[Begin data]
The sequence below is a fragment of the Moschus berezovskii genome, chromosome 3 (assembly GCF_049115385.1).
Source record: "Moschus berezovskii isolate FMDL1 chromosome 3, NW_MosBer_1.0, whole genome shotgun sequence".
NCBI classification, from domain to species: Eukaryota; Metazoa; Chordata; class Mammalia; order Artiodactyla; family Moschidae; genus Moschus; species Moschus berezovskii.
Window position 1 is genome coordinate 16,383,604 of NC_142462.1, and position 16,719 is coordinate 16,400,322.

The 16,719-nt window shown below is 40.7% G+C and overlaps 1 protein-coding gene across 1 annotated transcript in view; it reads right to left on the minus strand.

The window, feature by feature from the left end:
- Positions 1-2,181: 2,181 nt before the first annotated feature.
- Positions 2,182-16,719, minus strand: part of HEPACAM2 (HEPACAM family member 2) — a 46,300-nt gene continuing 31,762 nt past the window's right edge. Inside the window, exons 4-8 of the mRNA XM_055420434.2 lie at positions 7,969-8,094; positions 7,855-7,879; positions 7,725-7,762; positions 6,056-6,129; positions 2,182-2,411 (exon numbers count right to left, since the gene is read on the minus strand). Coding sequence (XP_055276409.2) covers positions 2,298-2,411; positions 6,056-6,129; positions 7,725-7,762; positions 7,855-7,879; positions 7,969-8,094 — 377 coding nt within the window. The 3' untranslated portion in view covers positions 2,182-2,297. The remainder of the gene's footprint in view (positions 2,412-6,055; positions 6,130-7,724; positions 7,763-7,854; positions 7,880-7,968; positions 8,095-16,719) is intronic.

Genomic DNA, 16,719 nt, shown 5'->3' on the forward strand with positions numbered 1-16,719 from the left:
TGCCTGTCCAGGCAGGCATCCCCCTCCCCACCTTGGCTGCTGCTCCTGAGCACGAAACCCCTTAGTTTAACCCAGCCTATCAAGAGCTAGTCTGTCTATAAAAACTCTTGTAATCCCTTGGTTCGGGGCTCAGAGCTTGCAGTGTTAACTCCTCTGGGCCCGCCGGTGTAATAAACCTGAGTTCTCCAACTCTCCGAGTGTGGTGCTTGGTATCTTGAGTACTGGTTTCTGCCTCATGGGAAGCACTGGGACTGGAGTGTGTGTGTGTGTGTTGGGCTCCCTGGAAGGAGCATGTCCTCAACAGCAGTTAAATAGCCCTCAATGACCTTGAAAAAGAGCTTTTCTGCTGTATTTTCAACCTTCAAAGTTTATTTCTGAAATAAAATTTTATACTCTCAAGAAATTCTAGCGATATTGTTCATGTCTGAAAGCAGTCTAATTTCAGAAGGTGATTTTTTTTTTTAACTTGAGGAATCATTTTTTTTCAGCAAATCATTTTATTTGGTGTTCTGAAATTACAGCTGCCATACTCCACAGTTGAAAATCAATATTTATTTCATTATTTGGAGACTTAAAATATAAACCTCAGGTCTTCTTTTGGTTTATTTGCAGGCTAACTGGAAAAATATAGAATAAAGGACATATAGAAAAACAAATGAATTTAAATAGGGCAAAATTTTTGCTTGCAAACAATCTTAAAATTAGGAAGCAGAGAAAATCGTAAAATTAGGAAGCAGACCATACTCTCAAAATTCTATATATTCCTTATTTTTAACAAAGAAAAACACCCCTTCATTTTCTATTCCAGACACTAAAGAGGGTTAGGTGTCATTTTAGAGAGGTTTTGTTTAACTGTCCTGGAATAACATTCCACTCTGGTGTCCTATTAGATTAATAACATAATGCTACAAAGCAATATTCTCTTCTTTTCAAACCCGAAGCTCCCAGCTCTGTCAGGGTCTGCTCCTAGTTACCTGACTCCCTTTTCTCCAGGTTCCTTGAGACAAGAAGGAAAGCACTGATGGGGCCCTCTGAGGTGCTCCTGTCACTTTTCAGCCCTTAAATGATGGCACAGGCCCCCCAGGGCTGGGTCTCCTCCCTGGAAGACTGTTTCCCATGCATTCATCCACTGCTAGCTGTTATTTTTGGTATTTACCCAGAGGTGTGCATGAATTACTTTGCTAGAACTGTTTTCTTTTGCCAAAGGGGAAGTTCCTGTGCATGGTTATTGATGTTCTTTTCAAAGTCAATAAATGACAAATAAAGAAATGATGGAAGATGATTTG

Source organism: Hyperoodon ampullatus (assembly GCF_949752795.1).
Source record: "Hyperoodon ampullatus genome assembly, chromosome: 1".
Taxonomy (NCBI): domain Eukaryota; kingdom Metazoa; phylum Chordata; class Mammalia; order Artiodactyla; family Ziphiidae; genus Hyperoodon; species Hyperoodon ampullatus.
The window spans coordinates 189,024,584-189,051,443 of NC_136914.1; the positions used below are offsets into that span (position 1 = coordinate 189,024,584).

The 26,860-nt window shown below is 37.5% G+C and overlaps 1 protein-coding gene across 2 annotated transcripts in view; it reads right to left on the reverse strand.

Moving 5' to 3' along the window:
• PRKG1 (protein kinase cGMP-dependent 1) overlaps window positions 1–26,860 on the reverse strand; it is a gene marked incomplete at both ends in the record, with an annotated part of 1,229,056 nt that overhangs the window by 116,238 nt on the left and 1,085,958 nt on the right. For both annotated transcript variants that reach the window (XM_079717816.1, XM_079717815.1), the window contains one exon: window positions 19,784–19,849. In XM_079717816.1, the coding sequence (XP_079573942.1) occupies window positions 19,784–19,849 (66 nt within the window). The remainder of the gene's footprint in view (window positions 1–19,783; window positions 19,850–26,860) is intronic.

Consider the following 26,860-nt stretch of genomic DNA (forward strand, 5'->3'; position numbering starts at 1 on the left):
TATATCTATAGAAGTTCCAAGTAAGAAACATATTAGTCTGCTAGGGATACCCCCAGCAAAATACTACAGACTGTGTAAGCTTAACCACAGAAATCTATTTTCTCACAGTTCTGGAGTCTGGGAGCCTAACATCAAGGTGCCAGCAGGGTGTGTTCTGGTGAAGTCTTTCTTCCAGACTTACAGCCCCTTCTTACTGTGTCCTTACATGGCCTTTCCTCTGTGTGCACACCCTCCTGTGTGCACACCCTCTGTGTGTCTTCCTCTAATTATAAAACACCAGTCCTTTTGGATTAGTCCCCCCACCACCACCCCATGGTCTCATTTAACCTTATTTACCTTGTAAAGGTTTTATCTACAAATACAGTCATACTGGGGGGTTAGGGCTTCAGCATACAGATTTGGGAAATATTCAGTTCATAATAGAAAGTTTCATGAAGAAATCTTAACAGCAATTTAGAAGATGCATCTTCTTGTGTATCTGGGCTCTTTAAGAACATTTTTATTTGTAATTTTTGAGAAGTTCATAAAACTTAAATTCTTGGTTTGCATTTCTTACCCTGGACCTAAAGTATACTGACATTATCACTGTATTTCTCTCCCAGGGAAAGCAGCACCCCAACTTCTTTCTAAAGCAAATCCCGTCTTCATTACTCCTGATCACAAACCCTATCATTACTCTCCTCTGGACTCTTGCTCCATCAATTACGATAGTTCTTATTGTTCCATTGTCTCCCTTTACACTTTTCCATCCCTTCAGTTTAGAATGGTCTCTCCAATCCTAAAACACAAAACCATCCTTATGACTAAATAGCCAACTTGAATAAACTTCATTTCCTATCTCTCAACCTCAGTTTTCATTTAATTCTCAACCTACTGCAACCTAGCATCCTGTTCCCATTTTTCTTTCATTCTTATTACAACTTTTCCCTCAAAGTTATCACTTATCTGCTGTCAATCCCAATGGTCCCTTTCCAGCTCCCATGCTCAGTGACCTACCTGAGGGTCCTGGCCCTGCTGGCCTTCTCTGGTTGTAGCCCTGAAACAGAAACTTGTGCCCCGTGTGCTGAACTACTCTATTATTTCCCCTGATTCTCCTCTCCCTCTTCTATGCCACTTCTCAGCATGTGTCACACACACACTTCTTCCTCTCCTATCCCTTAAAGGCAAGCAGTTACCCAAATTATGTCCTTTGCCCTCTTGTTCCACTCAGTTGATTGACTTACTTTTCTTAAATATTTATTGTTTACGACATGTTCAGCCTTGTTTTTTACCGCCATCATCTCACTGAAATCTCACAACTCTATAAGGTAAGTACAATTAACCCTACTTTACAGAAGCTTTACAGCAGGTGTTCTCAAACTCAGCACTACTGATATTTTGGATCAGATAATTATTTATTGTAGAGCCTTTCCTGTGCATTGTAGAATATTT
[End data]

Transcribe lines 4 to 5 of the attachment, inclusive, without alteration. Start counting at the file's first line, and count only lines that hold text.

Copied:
Window position 1 is genome coordinate 16,383,604 of NC_142462.1, and position 16,719 is coordinate 16,400,322.

The 16,719-nt window shown below is 40.7% G+C and overlaps 1 protein-coding gene across 1 annotated transcript in view; it reads right to left on the minus strand.